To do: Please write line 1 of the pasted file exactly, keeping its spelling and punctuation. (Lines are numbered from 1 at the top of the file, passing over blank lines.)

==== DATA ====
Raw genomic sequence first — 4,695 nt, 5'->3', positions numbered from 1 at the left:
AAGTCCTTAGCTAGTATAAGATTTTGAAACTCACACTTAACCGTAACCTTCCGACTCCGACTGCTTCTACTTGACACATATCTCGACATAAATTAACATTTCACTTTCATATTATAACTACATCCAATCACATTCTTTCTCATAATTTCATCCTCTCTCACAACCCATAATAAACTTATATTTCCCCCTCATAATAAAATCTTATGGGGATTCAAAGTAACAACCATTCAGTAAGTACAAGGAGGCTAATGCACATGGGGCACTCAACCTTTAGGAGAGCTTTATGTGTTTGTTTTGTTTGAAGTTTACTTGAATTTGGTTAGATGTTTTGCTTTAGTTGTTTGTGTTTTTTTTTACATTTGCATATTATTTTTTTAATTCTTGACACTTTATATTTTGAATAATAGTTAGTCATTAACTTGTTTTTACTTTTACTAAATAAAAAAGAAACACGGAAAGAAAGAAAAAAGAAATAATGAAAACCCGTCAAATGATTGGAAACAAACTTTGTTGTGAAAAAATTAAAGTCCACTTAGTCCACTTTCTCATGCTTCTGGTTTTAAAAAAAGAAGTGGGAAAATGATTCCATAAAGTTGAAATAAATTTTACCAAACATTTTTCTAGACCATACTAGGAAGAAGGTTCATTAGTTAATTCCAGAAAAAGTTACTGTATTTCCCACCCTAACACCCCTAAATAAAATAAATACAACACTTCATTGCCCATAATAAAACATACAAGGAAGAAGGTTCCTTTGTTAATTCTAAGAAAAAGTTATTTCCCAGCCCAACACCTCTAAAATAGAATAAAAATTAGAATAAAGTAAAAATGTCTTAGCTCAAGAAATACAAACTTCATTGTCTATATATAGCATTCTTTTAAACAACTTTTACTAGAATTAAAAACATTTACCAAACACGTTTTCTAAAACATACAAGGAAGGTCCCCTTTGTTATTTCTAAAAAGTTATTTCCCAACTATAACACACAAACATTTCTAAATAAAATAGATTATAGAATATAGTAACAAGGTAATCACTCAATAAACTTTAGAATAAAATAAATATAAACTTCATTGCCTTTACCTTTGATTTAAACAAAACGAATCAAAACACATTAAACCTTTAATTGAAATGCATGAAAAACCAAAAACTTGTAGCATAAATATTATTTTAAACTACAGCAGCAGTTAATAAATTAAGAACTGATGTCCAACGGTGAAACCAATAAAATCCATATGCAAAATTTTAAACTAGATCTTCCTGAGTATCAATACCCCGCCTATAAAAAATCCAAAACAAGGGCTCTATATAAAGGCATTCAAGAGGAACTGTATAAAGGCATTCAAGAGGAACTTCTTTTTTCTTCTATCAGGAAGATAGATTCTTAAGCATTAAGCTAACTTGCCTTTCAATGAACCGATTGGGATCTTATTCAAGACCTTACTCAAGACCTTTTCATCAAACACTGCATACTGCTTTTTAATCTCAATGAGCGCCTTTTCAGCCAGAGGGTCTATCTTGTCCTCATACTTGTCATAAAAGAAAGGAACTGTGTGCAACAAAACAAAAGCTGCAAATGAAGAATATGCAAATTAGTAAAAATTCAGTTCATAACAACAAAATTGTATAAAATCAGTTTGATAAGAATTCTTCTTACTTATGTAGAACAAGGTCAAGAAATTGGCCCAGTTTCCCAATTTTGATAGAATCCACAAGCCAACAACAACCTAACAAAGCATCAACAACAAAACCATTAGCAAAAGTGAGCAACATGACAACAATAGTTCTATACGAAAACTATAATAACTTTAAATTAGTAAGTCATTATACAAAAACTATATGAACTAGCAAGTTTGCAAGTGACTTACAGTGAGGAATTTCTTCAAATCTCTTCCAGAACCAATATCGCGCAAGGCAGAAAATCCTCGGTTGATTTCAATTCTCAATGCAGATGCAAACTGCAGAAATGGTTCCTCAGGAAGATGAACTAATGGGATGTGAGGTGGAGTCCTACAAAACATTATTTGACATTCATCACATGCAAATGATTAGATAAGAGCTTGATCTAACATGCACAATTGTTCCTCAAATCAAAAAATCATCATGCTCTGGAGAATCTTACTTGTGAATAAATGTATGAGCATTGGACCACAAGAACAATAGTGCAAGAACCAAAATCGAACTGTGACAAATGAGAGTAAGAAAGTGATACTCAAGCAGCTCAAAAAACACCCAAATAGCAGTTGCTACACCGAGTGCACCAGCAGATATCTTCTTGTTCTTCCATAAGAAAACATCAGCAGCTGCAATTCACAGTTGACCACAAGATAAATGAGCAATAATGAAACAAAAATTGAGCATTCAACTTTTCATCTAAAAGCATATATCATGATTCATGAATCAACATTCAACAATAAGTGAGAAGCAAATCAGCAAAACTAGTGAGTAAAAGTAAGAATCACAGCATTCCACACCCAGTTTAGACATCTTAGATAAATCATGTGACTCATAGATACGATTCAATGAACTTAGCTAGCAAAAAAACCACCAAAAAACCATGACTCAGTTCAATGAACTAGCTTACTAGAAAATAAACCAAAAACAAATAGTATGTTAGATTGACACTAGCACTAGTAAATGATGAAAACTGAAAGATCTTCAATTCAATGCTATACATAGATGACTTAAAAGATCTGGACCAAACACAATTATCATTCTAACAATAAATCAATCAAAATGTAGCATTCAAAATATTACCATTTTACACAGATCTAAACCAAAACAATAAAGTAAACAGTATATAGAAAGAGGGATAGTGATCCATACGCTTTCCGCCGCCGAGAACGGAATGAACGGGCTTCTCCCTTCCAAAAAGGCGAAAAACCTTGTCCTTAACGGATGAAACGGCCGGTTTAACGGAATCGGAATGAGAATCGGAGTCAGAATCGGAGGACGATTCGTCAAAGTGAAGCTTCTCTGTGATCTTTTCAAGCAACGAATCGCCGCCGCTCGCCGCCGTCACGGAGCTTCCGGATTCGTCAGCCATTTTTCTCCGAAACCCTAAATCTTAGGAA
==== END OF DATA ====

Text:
Raw genomic sequence first — 4,695 nt, 5'->3', positions numbered from 1 at the left: